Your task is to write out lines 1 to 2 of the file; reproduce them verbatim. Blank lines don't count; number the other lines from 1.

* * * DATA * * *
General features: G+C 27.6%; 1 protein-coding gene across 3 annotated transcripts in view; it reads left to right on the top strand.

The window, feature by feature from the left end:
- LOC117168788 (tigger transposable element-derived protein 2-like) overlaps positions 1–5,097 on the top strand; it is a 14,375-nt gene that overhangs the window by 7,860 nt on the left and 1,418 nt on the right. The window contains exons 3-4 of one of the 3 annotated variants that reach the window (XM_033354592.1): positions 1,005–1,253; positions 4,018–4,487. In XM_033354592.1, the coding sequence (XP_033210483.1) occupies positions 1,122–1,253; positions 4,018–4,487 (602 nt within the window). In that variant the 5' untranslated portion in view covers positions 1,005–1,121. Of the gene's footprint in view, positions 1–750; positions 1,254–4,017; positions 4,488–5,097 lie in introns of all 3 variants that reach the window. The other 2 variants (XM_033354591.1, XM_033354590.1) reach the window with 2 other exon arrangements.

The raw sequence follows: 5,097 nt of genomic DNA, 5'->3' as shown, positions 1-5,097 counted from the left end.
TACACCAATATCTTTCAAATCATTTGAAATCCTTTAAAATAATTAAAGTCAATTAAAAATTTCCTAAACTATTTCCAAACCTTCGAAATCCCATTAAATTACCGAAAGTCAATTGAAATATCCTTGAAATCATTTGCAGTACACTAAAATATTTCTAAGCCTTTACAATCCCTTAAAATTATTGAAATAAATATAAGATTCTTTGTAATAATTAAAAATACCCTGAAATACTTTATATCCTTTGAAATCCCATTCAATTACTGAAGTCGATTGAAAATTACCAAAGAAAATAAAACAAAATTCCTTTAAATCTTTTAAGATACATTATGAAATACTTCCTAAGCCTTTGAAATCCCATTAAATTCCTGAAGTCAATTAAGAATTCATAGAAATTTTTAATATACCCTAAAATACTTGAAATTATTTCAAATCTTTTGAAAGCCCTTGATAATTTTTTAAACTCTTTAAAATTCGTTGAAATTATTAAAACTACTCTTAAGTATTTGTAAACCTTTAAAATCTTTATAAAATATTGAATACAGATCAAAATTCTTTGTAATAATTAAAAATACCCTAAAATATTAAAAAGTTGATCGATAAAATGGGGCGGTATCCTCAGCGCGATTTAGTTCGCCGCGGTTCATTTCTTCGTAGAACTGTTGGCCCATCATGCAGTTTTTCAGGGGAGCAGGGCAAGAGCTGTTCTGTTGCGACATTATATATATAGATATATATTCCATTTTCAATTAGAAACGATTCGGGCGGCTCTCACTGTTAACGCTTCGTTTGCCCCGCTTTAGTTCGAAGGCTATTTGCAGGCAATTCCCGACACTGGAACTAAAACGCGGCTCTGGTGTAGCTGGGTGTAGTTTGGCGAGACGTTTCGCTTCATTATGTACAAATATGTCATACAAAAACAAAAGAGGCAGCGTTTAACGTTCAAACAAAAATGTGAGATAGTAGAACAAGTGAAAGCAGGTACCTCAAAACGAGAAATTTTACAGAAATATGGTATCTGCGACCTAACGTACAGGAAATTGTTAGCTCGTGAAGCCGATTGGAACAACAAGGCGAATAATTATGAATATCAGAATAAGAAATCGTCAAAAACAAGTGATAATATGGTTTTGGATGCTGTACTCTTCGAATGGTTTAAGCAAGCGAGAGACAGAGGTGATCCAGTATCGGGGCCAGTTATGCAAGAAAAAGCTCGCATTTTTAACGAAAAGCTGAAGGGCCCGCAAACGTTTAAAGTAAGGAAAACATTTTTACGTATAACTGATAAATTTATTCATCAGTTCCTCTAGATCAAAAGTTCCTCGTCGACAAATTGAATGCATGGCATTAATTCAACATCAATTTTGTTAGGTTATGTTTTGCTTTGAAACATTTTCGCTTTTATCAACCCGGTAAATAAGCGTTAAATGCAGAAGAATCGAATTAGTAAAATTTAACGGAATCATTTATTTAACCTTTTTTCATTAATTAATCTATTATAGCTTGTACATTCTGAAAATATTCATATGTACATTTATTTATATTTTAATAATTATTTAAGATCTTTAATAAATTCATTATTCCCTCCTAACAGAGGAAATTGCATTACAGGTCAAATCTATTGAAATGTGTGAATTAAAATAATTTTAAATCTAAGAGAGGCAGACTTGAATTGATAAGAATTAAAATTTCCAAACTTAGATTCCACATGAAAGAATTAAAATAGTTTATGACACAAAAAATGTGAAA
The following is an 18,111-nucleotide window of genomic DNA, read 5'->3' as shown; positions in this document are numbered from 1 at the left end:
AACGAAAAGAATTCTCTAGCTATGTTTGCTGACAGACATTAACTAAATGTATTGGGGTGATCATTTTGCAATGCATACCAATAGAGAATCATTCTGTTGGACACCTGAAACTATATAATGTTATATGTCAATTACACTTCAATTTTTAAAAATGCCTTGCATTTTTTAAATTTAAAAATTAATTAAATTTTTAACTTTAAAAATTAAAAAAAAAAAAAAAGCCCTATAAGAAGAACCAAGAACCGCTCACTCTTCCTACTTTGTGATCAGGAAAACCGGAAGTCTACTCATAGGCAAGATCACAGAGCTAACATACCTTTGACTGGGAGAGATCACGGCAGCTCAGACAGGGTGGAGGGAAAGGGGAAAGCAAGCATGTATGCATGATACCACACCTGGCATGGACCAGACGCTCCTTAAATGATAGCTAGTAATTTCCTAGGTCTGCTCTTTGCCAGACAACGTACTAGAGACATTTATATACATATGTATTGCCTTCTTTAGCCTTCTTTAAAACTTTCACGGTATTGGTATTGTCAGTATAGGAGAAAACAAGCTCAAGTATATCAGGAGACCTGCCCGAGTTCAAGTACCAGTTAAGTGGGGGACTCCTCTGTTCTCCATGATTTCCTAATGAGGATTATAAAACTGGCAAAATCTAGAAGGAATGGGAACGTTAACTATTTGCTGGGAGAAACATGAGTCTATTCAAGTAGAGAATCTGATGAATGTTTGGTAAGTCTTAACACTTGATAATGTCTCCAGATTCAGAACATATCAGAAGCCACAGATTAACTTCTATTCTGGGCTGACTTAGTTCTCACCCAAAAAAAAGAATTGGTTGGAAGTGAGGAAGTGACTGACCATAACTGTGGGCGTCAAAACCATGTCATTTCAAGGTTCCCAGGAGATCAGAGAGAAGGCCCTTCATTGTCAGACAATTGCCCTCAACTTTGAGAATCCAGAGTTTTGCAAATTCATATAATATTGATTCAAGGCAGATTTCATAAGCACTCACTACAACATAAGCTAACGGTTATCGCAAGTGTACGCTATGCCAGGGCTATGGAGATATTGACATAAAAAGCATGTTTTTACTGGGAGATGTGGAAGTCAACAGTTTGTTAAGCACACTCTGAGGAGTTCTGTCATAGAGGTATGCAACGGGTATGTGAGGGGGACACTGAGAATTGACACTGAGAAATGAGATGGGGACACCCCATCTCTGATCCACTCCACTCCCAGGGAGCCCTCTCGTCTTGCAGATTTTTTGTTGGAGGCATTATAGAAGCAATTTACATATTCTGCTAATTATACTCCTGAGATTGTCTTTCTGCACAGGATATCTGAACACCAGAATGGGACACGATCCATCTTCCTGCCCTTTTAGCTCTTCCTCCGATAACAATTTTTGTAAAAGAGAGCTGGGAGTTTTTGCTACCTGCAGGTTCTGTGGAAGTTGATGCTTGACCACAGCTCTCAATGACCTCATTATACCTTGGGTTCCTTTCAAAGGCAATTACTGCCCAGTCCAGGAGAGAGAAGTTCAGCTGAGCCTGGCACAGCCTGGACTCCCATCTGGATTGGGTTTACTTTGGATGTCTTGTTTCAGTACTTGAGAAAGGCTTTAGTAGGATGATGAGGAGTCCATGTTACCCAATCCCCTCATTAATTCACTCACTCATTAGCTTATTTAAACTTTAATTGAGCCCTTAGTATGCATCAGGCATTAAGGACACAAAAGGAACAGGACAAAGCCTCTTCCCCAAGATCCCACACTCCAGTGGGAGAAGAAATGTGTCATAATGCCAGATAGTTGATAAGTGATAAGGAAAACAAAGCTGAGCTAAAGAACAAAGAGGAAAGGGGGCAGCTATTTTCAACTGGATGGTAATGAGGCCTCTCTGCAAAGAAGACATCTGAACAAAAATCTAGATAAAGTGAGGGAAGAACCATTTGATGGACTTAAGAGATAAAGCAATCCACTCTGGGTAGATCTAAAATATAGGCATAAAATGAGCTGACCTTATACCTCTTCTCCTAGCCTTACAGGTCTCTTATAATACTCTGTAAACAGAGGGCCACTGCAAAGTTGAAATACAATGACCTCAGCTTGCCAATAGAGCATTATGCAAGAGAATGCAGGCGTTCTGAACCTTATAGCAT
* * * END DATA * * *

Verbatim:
General features: G+C 27.6%; 1 protein-coding gene across 3 annotated transcripts in view; it reads left to right on the top strand.

The window, feature by feature from the left end: